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In Financial Post article “Live the Good Life, but Save for the Worst” Jonathan Chevreaux discusses how sudden changes in ones health situation reassesses one’s priorities and how “…should live each day as if it were our last because one day it will be. Spending as if there is no tomorrow is unwise, but so is the opposite extreme of piling up wealth while denying the present.” Also, how such an event demonstrates the importance of acquiring disability and long-term care insurance.
The Globe and Mail piece on “These ETFs are not for the faint of heart” Rob Carrick encourages caution with singlecountyETFs, especially those that have had enormous run-up in prices in the last year(s), likeChina,Mexico,Brazil,Belgium. The volatility of these single country funds requires strong stomachs.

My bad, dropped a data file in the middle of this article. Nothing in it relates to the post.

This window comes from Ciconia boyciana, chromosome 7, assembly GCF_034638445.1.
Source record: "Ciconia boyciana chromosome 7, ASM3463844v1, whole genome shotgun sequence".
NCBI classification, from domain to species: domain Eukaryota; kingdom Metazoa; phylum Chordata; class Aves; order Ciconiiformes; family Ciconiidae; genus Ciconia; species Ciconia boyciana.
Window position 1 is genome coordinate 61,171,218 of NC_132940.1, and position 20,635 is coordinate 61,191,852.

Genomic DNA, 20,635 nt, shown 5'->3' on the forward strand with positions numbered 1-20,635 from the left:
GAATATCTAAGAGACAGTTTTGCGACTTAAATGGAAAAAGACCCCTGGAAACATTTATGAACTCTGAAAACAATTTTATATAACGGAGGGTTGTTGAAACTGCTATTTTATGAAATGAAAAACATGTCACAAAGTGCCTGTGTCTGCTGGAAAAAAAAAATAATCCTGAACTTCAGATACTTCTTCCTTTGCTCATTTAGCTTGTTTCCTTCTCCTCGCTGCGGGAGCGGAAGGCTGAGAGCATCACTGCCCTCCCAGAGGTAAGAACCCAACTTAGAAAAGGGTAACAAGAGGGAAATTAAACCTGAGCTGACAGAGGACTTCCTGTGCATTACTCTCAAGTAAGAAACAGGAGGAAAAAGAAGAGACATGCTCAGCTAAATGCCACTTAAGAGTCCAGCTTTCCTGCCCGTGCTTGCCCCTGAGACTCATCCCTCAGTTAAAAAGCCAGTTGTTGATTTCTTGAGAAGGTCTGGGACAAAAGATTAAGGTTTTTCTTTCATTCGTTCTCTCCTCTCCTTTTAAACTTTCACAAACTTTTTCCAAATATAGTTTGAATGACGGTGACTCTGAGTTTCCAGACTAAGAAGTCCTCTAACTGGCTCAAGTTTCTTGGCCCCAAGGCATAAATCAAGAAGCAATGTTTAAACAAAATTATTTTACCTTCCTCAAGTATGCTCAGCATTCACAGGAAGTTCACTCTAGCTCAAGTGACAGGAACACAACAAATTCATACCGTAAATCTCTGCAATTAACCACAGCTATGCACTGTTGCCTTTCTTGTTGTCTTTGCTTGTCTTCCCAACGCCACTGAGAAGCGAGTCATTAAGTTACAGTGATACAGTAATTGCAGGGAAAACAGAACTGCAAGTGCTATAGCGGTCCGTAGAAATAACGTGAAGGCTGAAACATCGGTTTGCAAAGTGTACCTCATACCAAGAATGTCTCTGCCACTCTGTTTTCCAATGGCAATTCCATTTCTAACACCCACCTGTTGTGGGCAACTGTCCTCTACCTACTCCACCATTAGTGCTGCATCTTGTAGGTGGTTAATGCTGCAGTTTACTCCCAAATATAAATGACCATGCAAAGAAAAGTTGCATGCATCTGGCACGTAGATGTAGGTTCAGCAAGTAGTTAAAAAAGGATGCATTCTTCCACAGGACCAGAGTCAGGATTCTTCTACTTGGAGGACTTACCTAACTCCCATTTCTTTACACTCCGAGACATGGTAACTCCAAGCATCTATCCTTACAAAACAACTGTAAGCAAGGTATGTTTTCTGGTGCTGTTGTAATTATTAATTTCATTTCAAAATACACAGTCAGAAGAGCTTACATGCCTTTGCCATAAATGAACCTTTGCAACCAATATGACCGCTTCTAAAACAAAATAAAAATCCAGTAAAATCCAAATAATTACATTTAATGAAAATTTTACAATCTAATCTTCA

Aleksandra Todorova in the WSJ writes about new longevity insurance products finally are becoming available in “If You Outlive Your Savings...Insurers are pushing ‘longevity insurance’ to fill the gap. Is it worth it?”.
Hartford Financial Services and MetLife introduced longevity insurance products (which I discussed in the Advocacy section of this website). While the arrival of these products is welcome, Todorova warns that their prices are still quite high as there is only limited competition. In the case of theHartfordproduct a 60 year old male pays about $26,000 for a $2,000 a month income stream starting at age 85. Of course, if the individual dies before age 85, there are no payments to be had (which is how the longevity insurance is supposed to work). However, the $2,000 per month payments are not indexed for inflation, and its purchasing power has been significantly eroded over 25 years.